DOWNLOAD A COPY OF: “Living Water Smart in British Columbia: Creating a Culture for Urban Watershed Restoration” – released by the Partnership for Water Sustainability in November 2021
NOTE TO READER:
Waterbucket eNews celebrates the leadership of individuals and organizations who are guided by the vision for Living Water Smart in British Columbia to build greener communities and adapt to a changing climate; and embrace “design with nature” approaches to reconnect people, land, fish, and water in altered landscapes.
The edition of Waterbucket eNews published on November 30, 2021 featured historical resources readily accessible and downloadable from the waterbucket.ca website. These documents help focus attention on the importance of oral history as an effective way to pass on experience and understanding over time as the intergenerational baton is handed off.
Creating a Culture for Urban Watershed Restoration in BC
“For the past two decades, the Partnership for Water Sustainability has been building a library of resources on the waterbucket.ca website. Many of these resources have provided the curriculum backbone for the peer-based educational program delivered by the Partnership under the umbrella of the Water Sustainability Action Plan for British Columbia. With the passage of time, however, knowledge of the existence and significance of historical resources is easily lost. This is one of the consequences of generational amnesia, stated Kim Stephens, Executive Director, Partnership for Water Sustainability.
“Reminding our audiences about Beyond the Guidebook 2010: Implementing a New Culture for Urban Watershed Protection and Restoration in British Columbia is part of creating an oral history. This is a different kind of Guidebook. It tells the stories of how change is implemented, through long-term commitment, and by ‘designing with nature’ on-the-ground in British Columbia. People learn through stories.”
“On February 10, 2009 the Ministry of Community Development sent out a circular to all Municipal and Regional District Chief Administrative Officers, Engineers and Planners about Beyond the Guidebook as provincial initiative. The Circular explained how a number of provincial initiatives support and/or complement each other. Rollout of Beyond the Guidebook 2010 commenced with a study session at the 2010 Annual Convention of the Union of BC Municipalities.”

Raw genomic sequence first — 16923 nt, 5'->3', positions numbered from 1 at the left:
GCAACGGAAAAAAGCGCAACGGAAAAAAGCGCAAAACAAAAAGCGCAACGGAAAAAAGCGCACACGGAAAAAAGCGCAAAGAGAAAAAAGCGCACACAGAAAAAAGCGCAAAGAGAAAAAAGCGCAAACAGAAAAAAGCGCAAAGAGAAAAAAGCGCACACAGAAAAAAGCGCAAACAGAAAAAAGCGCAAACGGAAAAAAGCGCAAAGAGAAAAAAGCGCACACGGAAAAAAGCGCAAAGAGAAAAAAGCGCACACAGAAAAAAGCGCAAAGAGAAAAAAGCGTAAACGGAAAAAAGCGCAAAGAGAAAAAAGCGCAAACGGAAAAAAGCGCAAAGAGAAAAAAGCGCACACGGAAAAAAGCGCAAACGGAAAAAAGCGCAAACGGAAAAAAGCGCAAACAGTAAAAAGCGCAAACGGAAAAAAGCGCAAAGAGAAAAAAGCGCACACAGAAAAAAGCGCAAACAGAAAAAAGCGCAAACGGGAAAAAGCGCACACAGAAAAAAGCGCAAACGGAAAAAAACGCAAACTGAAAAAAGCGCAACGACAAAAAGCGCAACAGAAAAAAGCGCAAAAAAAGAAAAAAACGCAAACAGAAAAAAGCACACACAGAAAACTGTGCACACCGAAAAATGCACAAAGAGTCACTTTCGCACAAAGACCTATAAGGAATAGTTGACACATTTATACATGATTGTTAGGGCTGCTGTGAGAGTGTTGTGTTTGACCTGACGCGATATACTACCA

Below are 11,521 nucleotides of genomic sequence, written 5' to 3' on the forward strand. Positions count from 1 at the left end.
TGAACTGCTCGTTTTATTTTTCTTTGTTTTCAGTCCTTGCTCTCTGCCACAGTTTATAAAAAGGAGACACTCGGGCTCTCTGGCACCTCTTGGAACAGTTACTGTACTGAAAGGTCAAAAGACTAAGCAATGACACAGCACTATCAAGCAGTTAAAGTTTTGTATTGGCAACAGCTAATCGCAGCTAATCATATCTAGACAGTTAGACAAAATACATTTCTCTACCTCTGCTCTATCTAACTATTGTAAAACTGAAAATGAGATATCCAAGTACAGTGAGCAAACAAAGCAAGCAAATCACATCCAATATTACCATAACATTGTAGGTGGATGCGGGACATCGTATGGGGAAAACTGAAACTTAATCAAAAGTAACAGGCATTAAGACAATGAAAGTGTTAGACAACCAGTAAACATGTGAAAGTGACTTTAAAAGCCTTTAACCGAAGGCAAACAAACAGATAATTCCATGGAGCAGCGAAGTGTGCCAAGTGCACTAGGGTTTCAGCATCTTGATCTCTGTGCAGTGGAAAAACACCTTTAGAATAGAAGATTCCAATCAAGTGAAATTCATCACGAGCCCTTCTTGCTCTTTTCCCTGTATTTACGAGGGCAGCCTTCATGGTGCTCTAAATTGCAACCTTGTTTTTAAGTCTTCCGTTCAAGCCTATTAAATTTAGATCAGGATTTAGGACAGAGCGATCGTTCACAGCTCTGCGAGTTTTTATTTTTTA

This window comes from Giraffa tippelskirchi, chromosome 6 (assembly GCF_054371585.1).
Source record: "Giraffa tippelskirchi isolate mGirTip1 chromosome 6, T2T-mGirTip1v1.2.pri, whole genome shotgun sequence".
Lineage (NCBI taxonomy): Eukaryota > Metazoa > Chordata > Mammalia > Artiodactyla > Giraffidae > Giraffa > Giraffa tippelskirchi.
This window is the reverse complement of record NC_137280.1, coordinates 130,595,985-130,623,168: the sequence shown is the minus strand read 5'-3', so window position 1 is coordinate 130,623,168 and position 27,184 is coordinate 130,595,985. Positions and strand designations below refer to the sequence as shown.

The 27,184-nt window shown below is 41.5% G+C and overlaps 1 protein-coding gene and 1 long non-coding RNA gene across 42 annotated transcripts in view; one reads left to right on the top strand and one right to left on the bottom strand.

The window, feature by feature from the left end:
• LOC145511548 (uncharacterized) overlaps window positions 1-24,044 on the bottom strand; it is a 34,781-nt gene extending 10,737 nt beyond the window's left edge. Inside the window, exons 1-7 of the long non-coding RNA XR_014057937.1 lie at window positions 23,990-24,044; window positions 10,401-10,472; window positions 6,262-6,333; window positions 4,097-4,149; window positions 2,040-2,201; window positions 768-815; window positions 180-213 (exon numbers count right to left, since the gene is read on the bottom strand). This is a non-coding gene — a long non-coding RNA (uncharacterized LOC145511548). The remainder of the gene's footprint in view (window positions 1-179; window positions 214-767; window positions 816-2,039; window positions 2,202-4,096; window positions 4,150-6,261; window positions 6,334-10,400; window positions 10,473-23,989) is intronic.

Beyond the Guidebook 2010 drew on BC case study experience to illustrate how success will follow when local government elected representatives, administrators, and practitioners:
- Choose to be enabled.
- Establish high expectations.
- Embrace a shared vision.
- Collaborate as a ‘regional team’.
- Align and integrate efforts.
- Celebrate innovation.
- Connect with community advocates.
- Develop local government talent.
- Promote shared responsibility.
- Change the land ethic for the better.
“Changing the way communities conserve, use and develop land depends on establishing higher expectations and challenging decision-makers and practitioners to embrace shared responsibility. It takes time to change the culture, no matter what the setting,” continued Kim Stephens.
“By 2010, as documented in Beyond the Guidebook 2010, it was evident that British Columbia was at a tipping point in the local government setting. There were strong reasons for optimism. Implementation of a new culture based on “designing with nature” appeared to be within our collective grasp.”
TO LEARN MORE:
To read the complete story published on November 30th 2021, download a PDF copy of Living Water Smart in British Columbia; Creating a Culture for Urban Watershed Restoration.